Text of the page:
Water quality in forest and village ponds in Burkina Faso (western Africa)

Zongo, B., et al., 2017. Journal of Forestry Research

Original research (primary data)
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Forest ecosystems help conserve the quality of water resources in aquatic habitats. The conservation of biological diversity in aquatic and terrestrial ecosystems remains a communal concern. Aquatic ecosystems and resources are vulnerable but can be preserved and protected by forests. In sub-Saharan regions of Africa, water from ecosystems such as ponds still play important role in the livelihood of local populations. Water from temporary ponds is used by local populations for multiple needs; however, in this part of the world, the population is increasing, thus increasing human needs and activities and land use in the region. Land-use changes lead to deforestation, land degradation and the decline in freshwater, affecting human health and well-being. Forest degradation leads to the decline in ecosystem goods and services, particularly those related to watersheds. This study conducted in eastern Burkina Faso aimed to assess water quality of temporary ponds in protected forest areas (reserves) and surrounding villages. It was conducted in 61 temporary ponds where physical, chemical and biological variables were measured, such as water surface area, depth, transparency, macrophyte cover, pH, dissolved O2, conductivity, nutrient concentrations and algae biomass. The results showed that at p < 5%, water surface area (p = 0.02), depth (p = 0.00), nutrient content (p = 0.00), and algae biomass (p = 0.04) were significantly higher outside reserves than inside reserves. In contrast, macrophyte cover (mean cover percentages 53 vs. 44.5%) and water transparency (p = 0.02) were higher inside reserves. The variations in conductivity and pH were not significant. All trends showed the influences of human activities on water characteristics and the role forests and land cover had in preventing negative human impacts and disturbance of temporary ponds. Forests and land cover are important to water quality conservation and algae biomass regulation in temporary ponds. Protecting and managing forests is therefore an essential part of future strategies for limiting algal blooms and their negative consequences, maintaining water quality and providing clean water to citizens.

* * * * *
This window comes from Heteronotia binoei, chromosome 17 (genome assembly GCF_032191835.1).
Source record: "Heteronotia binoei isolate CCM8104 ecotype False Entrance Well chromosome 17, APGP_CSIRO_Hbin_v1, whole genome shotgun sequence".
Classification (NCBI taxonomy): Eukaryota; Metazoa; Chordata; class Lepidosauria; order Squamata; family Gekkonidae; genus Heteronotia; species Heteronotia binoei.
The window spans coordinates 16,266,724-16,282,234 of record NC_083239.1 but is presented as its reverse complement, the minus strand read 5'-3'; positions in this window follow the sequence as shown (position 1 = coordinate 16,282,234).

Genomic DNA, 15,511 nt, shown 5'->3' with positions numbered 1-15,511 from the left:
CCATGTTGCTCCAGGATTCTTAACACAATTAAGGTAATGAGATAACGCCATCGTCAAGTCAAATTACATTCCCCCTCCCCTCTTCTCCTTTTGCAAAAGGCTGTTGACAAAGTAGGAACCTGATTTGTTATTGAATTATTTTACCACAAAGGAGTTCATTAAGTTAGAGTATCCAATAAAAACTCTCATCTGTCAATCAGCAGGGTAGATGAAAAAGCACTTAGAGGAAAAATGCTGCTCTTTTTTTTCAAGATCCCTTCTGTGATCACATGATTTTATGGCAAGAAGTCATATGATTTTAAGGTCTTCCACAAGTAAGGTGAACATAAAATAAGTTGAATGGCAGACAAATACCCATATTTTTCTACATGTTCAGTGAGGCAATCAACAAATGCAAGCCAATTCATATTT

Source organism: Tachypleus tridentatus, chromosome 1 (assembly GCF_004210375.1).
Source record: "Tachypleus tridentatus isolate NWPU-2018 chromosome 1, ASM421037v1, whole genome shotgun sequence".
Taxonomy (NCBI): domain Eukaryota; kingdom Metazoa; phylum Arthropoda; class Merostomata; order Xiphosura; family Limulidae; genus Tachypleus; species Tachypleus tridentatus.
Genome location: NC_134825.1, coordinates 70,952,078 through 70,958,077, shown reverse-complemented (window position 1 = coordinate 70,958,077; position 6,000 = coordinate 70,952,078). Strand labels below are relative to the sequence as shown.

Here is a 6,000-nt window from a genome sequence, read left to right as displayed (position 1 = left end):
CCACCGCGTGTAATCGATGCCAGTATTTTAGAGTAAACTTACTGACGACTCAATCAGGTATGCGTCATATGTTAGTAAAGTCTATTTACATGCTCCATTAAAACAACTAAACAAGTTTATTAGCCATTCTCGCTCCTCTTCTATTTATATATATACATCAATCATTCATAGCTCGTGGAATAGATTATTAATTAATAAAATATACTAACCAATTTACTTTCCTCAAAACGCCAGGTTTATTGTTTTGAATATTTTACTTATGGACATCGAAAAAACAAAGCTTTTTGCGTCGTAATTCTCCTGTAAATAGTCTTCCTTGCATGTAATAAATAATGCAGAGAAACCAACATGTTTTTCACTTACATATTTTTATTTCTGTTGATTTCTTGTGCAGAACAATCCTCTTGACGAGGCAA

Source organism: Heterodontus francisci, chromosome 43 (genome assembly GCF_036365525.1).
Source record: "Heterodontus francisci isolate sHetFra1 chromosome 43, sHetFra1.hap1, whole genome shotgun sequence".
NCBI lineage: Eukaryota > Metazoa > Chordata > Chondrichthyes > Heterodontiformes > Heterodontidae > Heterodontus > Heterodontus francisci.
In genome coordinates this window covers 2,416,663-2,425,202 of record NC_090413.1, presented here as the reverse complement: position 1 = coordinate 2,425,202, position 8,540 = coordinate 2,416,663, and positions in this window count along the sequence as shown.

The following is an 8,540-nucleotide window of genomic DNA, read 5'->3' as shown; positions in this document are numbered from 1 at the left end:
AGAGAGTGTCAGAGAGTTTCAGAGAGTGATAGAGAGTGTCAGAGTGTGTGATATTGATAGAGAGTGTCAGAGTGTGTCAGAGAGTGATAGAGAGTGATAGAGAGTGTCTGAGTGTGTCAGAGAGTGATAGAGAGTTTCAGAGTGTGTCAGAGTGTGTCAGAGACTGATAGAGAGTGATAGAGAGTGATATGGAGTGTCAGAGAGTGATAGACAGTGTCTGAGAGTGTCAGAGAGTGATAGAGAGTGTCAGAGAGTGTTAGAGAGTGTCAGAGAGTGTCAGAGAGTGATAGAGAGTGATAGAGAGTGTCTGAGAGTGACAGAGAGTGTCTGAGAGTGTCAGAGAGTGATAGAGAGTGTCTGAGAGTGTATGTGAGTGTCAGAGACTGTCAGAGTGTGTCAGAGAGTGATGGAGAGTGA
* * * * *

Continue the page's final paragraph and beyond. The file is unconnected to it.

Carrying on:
Case studies

Basic information

  • Case ID: INT-046-1
  • Intervention type: Protection
  • Intervention description:

    Protected areas including reserves (e.g. forestry and fauna reserves) and national parks

  • Landscape/sea scape ecosystem management: Yes
  • Climate change impacts Effect of Nbs on CCI Effect measures
    Reduced water quality  Positive Physical, chemical, and biological variables as indicators of water quality: nutrient concentration (nitrates, ammonium and phosphates-phosphorus) water transparency pH Dissolved oxygen Macrophyte coverage algal biomass (indicator of eutrophication) surphace depth
  • Approach implemented in the field: Yes
  • Specific location:

    eastern regions of Burkina Faso (West Africa) between the latitudes 10°560300 and 12°4701000N and longitudes 1604000 and 1°2402300E (Fig. 1) belonging to the Sudanian zone (tropical type)

  • Country: Burkina Faso
  • Habitat/Biome type: Tropical and subtropical forests |
  • Issue specific term: Not applicable


  • Notes on intervention effectivness: effectiveness measures compared to study sites outside protected areas
  • Is the assessment original?: Yes
  • Broadtype of intervention considered: Not applicable
  • Compare effectivness?: No
  • Compared to the non-NBS approach: Not applicable
  • Report greenhouse gas mitigation?: No
  • Impacts on GHG: Not applicable
  • Assess outcomes of the intervention on natural ecosystems: No
  • Impacts for the ecosystem: Not reported
  • Ecosystem measures:
  • Assess outcomes of the intervention on people: No
  • Impacts for people: Not reported
  • People measures:
  • Considers economic costs: No
  • Economic appraisal conducted: No
  • Economic appraisal described:
  • Economic costs of alternative considered: No
  • Compared to an alternative: Not reported

Evaluation methodology

  • Type of data: Quantitative
  • Is it experimental: Yes
  • Experimental evalution done: In-situ/field
  • Non-experimental evalution done: Not applicable
  • Study is systematic: